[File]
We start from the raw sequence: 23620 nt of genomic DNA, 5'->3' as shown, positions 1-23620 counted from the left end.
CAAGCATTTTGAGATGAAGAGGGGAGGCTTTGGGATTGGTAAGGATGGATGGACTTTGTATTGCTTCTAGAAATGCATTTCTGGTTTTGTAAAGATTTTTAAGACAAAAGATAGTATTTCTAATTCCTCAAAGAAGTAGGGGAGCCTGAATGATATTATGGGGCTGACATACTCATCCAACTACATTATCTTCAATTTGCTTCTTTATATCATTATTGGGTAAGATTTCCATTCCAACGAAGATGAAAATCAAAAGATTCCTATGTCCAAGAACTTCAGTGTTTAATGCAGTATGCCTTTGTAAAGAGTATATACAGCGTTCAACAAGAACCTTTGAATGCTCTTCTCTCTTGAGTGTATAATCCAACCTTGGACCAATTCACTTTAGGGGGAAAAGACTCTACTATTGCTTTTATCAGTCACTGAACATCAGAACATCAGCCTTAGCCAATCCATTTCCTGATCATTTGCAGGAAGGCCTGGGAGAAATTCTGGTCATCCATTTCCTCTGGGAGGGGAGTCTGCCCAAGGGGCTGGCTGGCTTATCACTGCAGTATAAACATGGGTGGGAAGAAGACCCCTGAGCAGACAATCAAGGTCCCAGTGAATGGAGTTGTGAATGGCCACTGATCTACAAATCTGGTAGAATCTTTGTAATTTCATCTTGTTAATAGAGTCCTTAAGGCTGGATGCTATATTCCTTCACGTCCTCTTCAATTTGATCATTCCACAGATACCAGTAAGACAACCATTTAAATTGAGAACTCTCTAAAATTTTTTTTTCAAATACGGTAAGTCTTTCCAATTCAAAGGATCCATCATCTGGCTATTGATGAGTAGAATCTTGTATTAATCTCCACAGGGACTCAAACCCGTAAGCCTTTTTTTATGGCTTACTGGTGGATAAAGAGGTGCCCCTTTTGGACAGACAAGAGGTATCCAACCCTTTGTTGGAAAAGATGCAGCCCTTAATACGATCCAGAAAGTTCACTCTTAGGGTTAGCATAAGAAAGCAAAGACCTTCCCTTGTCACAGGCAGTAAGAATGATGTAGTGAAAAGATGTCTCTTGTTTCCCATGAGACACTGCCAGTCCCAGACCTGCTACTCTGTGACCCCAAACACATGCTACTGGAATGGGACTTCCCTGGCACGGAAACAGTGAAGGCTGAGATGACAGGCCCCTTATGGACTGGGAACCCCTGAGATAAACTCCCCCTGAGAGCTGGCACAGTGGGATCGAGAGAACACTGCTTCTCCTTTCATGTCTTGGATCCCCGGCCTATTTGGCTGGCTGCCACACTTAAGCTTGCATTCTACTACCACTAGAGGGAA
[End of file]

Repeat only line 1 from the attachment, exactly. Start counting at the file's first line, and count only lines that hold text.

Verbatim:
We start from the raw sequence: 23620 nt of genomic DNA, 5'->3' as shown, positions 1-23620 counted from the left end.